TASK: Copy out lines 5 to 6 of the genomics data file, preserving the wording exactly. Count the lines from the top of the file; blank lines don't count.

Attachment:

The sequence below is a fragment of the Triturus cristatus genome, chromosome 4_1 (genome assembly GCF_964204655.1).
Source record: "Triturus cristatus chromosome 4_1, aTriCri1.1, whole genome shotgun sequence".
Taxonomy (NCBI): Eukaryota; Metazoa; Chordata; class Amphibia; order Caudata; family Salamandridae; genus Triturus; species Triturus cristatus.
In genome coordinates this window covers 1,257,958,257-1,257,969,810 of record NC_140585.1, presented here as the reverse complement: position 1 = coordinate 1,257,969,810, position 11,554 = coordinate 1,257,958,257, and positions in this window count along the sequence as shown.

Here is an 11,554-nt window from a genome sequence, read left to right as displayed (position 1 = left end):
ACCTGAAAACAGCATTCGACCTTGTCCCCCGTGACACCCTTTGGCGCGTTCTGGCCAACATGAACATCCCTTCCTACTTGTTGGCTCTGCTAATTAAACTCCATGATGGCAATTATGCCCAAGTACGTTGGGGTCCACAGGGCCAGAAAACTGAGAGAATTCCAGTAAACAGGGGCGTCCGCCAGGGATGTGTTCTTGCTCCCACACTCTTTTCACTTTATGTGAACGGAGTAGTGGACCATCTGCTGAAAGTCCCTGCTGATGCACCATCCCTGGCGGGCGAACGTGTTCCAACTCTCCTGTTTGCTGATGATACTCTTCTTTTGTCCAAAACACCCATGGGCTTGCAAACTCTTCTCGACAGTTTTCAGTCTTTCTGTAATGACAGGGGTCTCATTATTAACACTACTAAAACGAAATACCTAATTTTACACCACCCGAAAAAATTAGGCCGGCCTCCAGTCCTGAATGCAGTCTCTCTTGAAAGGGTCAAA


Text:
Here is an 11,554-nt window from a genome sequence, read left to right as displayed (position 1 = left end):
ACCTGAAAACAGCATTCGACCTTGTCCCCCGTGACACCCTTTGGCGCGTTCTGGCCAACATGAACATCCCTTCCTACTTGTTGGCTCTGCTAATTAAACTCCATGATGGCAATTATGCCCAAGTACGTTGGGGTCCACAGGGCCAGAAAACTGAGAGAATTCCAGTAAACAGGGGCGTCCGCCAGGGATGTGTTCTTGCTCCCACACTCTTTTCACTTTATGTGAACGGAGTAGTGGACCATCTGCTGAAAGTCCCTGCTGATGCACCATCCCTGGCGGGCGAACGTGTTCCAACTCTCCTGTTTGCTGATGATACTCTTCTTTTGTCCAAAACACCCATGGGCTTGCAAACTCTTCTCGACAGTTTTCAGTCTTTCTGTAATGACAGGGGTCTCATTATTAACACTACTAAAACGAAATACCTAATTTTACACCACCCGAAAAAATTAGGCCGGCCTCCAGTCCTGAATGCAGTCTCTCTTGAAAGGGTCAAA